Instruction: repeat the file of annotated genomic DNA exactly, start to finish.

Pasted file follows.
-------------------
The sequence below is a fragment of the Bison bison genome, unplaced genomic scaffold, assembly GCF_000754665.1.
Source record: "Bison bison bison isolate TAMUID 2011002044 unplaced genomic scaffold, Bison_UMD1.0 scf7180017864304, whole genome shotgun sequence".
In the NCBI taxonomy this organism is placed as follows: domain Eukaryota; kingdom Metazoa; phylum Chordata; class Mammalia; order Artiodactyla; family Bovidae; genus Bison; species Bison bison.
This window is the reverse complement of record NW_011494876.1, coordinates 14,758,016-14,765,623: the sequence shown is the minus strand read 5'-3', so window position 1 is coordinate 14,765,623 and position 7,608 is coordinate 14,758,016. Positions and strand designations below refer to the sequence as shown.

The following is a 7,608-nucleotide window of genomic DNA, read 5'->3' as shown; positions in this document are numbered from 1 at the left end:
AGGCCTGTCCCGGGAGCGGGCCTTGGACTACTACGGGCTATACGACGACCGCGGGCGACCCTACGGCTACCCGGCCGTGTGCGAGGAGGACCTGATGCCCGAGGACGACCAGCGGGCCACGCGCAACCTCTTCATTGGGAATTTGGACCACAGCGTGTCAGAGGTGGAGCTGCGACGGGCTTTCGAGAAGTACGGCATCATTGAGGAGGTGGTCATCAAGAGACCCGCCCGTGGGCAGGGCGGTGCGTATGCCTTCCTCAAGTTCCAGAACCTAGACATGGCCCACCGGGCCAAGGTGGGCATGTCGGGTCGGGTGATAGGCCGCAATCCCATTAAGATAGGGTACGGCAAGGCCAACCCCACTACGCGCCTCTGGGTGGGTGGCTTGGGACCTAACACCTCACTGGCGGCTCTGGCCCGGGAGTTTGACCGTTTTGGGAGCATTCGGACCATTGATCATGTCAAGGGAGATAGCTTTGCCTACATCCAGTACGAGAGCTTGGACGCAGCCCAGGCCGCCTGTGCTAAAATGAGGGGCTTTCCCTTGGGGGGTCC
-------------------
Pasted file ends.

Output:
The sequence below is a fragment of the Bison bison genome, unplaced genomic scaffold, assembly GCF_000754665.1.
Source record: "Bison bison bison isolate TAMUID 2011002044 unplaced genomic scaffold, Bison_UMD1.0 scf7180017864304, whole genome shotgun sequence".
In the NCBI taxonomy this organism is placed as follows: domain Eukaryota; kingdom Metazoa; phylum Chordata; class Mammalia; order Artiodactyla; family Bovidae; genus Bison; species Bison bison.
This window is the reverse complement of record NW_011494876.1, coordinates 14,758,016-14,765,623: the sequence shown is the minus strand read 5'-3', so window position 1 is coordinate 14,765,623 and position 7,608 is coordinate 14,758,016. Positions and strand designations below refer to the sequence as shown.

The following is a 7,608-nucleotide window of genomic DNA, read 5'->3' as shown; positions in this document are numbered from 1 at the left end:
AGGCCTGTCCCGGGAGCGGGCCTTGGACTACTACGGGCTATACGACGACCGCGGGCGACCCTACGGCTACCCGGCCGTGTGCGAGGAGGACCTGATGCCCGAGGACGACCAGCGGGCCACGCGCAACCTCTTCATTGGGAATTTGGACCACAGCGTGTCAGAGGTGGAGCTGCGACGGGCTTTCGAGAAGTACGGCATCATTGAGGAGGTGGTCATCAAGAGACCCGCCCGTGGGCAGGGCGGTGCGTATGCCTTCCTCAAGTTCCAGAACCTAGACATGGCCCACCGGGCCAAGGTGGGCATGTCGGGTCGGGTGATAGGCCGCAATCCCATTAAGATAGGGTACGGCAAGGCCAACCCCACTACGCGCCTCTGGGTGGGTGGCTTGGGACCTAACACCTCACTGGCGGCTCTGGCCCGGGAGTTTGACCGTTTTGGGAGCATTCGGACCATTGATCATGTCAAGGGAGATAGCTTTGCCTACATCCAGTACGAGAGCTTGGACGCAGCCCAGGCCGCCTGTGCTAAAATGAGGGGCTTTCCCTTGGGGGGTCC